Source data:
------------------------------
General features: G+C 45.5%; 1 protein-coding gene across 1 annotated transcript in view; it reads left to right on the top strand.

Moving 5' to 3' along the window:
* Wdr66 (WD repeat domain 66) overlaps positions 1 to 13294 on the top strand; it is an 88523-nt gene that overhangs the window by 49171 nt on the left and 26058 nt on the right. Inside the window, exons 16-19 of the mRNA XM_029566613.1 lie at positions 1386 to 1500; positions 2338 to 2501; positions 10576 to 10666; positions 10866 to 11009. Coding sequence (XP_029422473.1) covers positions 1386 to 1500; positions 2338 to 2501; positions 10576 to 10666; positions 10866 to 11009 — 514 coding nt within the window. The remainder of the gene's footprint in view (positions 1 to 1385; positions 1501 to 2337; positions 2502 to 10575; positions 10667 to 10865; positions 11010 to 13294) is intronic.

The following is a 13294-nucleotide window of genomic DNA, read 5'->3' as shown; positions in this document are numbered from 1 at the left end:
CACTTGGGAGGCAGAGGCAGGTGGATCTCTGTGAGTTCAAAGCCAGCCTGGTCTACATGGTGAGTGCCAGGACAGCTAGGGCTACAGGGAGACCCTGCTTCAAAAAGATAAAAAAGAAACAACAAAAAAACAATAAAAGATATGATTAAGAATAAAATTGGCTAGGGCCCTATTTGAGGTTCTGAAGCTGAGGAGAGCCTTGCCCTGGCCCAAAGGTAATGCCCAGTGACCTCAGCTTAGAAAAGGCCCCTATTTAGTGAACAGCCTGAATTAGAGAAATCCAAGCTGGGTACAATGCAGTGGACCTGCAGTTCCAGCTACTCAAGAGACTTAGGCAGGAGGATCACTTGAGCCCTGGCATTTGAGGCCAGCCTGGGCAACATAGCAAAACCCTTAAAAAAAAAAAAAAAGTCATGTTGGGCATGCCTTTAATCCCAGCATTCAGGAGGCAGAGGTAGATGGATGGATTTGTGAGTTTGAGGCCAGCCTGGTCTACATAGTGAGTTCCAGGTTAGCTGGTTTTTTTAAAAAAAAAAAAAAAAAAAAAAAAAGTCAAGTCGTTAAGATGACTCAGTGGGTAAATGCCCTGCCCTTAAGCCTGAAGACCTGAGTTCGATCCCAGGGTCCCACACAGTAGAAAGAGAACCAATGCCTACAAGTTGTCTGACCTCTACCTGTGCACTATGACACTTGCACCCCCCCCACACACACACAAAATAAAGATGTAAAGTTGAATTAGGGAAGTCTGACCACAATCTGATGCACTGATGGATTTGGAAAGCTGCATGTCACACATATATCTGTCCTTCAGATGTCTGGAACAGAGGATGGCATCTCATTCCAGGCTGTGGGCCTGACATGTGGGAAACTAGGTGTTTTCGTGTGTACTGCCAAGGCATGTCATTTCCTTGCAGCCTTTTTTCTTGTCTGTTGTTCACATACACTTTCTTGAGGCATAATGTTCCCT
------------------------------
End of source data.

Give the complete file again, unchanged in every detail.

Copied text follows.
General features: G+C 45.5%; 1 protein-coding gene across 1 annotated transcript in view; it reads left to right on the top strand.

Moving 5' to 3' along the window:
* Wdr66 (WD repeat domain 66) overlaps positions 1 to 13294 on the top strand; it is an 88523-nt gene that overhangs the window by 49171 nt on the left and 26058 nt on the right. Inside the window, exons 16-19 of the mRNA XM_029566613.1 lie at positions 1386 to 1500; positions 2338 to 2501; positions 10576 to 10666; positions 10866 to 11009. Coding sequence (XP_029422473.1) covers positions 1386 to 1500; positions 2338 to 2501; positions 10576 to 10666; positions 10866 to 11009 — 514 coding nt within the window. The remainder of the gene's footprint in view (positions 1 to 1385; positions 1501 to 2337; positions 2502 to 10575; positions 10667 to 10865; positions 11010 to 13294) is intronic.

The following is a 13294-nucleotide window of genomic DNA, read 5'->3' as shown; positions in this document are numbered from 1 at the left end:
CACTTGGGAGGCAGAGGCAGGTGGATCTCTGTGAGTTCAAAGCCAGCCTGGTCTACATGGTGAGTGCCAGGACAGCTAGGGCTACAGGGAGACCCTGCTTCAAAAAGATAAAAAAGAAACAACAAAAAAACAATAAAAGATATGATTAAGAATAAAATTGGCTAGGGCCCTATTTGAGGTTCTGAAGCTGAGGAGAGCCTTGCCCTGGCCCAAAGGTAATGCCCAGTGACCTCAGCTTAGAAAAGGCCCCTATTTAGTGAACAGCCTGAATTAGAGAAATCCAAGCTGGGTACAATGCAGTGGACCTGCAGTTCCAGCTACTCAAGAGACTTAGGCAGGAGGATCACTTGAGCCCTGGCATTTGAGGCCAGCCTGGGCAACATAGCAAAACCCTTAAAAAAAAAAAAAAAGTCATGTTGGGCATGCCTTTAATCCCAGCATTCAGGAGGCAGAGGTAGATGGATGGATTTGTGAGTTTGAGGCCAGCCTGGTCTACATAGTGAGTTCCAGGTTAGCTGGTTTTTTTAAAAAAAAAAAAAAAAAAAAAAAAAGTCAAGTCGTTAAGATGACTCAGTGGGTAAATGCCCTGCCCTTAAGCCTGAAGACCTGAGTTCGATCCCAGGGTCCCACACAGTAGAAAGAGAACCAATGCCTACAAGTTGTCTGACCTCTACCTGTGCACTATGACACTTGCACCCCCCCCACACACACACAAAATAAAGATGTAAAGTTGAATTAGGGAAGTCTGACCACAATCTGATGCACTGATGGATTTGGAAAGCTGCATGTCACACATATATCTGTCCTTCAGATGTCTGGAACAGAGGATGGCATCTCATTCCAGGCTGTGGGCCTGACATGTGGGAAACTAGGTGTTTTCGTGTGTACTGCCAAGGCATGTCATTTCCTTGCAGCCTTTTTTCTTGTCTGTTGTTCACATACACTTTCTTGAGGCATAATGTTCCCT